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Sergey Dolgopolski

© Koninklijke Brill NV, Leiden, 2012 JJTP 20.1 Also available online – brill.nl/jjtp DOI: 10.1163/147728512X629790 WHO THINKS IN THE TALMUD? Sergey Dolgopolski University at Buffalo, SUNY Abstract This article traces a historical shift, and in particular its erasure from memory on the intellectual

Rachel Adelman

relationship between memory and sacred space in the wake of exile, though the descriptions of the pilgrimage festivals in the talmudic passages read more like fantasy than memory, far from an objective or historical account. In the rabbis’ own terms, however, the stories of the ark are fashioned as memory

Lynn Kaye

present the temporal concepts of permanence and endurance. I do argue that increased conceptualization in the Babylonian Talmud, especially in the editorial layer, increases frequency of metaphoric applications of קבע. But rabbis using this root from the tannaitic period onward seem to have been

Martin Kavka

© Koninklijke Brill NV, Leiden, 2006 JJTP 14,1–2 1 Muki Tsur and Avraham Shapira, “With Gershom Scholem: An Interview,” trans. Moshe Kohn, Gerschom Scholem, On Jews and Judaism in Crisis , ed. Werner J. Dannahuser (New York: Schocken, 1976), 31–32. IS THERE A WARRANT FOR LEVINAS’S TALMUDIC

Hanoch Ben Pazi

CONTENTS Articles Hanoch Ben Pazi ...................................................................... 1 Rebuilding the Feminine in Levinas’s Talmudic Reading Joshua Parens .............................................................................. 33 Maimonidean Ethics Revisited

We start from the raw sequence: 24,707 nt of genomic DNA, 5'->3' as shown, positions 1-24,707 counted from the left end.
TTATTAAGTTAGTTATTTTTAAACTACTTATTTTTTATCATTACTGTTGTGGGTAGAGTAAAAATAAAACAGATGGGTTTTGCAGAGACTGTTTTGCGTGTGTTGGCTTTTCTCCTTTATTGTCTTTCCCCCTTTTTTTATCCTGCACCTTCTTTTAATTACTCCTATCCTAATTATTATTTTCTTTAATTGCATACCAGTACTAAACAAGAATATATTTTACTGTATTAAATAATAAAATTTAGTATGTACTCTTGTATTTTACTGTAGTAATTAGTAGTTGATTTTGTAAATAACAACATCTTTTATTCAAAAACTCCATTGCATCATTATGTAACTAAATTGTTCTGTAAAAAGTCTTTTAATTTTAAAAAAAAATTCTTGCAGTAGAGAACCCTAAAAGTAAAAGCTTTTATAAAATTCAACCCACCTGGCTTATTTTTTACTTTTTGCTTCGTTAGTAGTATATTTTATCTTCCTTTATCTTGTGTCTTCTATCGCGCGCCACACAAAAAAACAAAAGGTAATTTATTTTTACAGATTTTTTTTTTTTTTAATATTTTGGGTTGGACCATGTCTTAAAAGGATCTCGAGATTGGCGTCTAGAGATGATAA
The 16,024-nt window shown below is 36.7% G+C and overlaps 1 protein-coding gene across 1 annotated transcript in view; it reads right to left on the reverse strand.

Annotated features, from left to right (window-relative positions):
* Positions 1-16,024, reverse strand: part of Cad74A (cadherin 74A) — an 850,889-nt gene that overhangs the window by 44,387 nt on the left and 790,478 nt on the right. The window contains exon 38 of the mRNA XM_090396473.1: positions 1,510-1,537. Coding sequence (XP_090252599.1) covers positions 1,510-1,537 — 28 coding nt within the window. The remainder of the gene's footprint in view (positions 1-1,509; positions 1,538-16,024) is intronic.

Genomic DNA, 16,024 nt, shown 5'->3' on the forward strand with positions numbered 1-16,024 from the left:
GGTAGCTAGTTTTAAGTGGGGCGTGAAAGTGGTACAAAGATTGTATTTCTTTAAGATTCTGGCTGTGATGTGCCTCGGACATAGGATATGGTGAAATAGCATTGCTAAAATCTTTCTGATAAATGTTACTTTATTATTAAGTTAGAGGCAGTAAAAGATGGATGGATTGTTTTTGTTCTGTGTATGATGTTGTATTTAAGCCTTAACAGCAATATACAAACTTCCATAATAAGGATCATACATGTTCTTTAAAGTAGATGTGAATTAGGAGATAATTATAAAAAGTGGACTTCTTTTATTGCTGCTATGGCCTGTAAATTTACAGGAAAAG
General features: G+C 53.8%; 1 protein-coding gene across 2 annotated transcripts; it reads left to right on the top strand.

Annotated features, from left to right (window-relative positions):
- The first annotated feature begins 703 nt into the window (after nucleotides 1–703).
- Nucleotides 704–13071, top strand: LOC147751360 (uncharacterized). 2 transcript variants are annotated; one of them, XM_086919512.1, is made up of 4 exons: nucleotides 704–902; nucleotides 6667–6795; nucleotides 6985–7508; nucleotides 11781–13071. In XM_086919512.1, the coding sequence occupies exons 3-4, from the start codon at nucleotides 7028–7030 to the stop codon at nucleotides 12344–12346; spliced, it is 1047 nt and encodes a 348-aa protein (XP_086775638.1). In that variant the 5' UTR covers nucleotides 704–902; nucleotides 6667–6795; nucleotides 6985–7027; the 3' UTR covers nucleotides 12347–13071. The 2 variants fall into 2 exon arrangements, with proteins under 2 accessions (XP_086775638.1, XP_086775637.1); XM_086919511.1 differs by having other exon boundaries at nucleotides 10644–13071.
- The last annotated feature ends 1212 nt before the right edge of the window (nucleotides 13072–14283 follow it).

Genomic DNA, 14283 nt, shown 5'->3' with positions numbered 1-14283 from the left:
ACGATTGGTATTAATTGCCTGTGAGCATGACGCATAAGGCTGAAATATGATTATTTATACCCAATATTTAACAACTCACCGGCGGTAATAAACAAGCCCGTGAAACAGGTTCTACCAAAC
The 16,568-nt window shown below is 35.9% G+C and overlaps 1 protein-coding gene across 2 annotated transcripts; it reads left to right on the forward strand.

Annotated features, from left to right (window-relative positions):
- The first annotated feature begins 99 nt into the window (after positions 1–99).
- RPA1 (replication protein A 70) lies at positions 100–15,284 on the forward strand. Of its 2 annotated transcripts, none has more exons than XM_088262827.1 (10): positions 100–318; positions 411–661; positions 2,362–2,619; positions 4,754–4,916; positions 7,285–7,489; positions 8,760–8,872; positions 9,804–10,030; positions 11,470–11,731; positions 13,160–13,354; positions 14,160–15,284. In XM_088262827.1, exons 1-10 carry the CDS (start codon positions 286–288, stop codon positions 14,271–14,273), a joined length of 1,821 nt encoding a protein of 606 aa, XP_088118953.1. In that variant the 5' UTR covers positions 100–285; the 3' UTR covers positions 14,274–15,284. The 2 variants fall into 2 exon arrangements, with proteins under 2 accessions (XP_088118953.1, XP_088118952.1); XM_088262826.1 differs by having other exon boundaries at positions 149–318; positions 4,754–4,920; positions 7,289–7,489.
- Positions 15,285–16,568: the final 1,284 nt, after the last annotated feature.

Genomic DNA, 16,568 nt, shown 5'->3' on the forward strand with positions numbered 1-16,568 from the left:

Tzahi Weiss

quoted in any Jewish source prior to that period. 4 Nevertheless, one early rabbinic source that does not quote from SY may indicate an awareness of its existence. This is a tale from the Babylonian Talmud about two sages, R. Ḥanina and R. Osha‘ya, who created a calf by using hilkhot yetzirah (laws of

Annabel Herzog

establishes an intriguing connection between idolatry and ontology. This connection is aptly illustrated by the biblical character of Balaam, the ambiguous Mesopotamian prophet or sorcerer of Numbers 22–24, who is almost never men- tioned in Levinas’s work but who is present, albeit hidden, in the talmudic

Nadav Berman Shifman

:1–11). 82 It is not surprising, therefore, that Talmudic sages like Ḥoni ha-Me‘agel (the circle-drawer) are often described as disputing with God or protesting presumed divine injustice. 83 Talmudic sages, roughly speaking, adhere to this hermeneutical perspective, declaring themselves loyal heirs of

Dana Hollander and Aaron W. Hughes

, Bland circumvents the interruption of the “modern” in order to retrieve and mobilize the value of “imagination.” We may see an analogous movement at work in “Who Thinks in the Talmud?” by Sergey Dolgopolski. Drawing on the work of de Libera and Foucault, Dolgopolski is interested in elaborating

Ariel Evan Mayse

death, includes commentaries on the Torah and other biblical books, collections of talmudic novellae and exegesis of early rabbinic works, a dream journal and mystical autobiography, a sustained commentary on the Zohar, and a mysterious code of Jewish laws and practices that pertain to everyday life and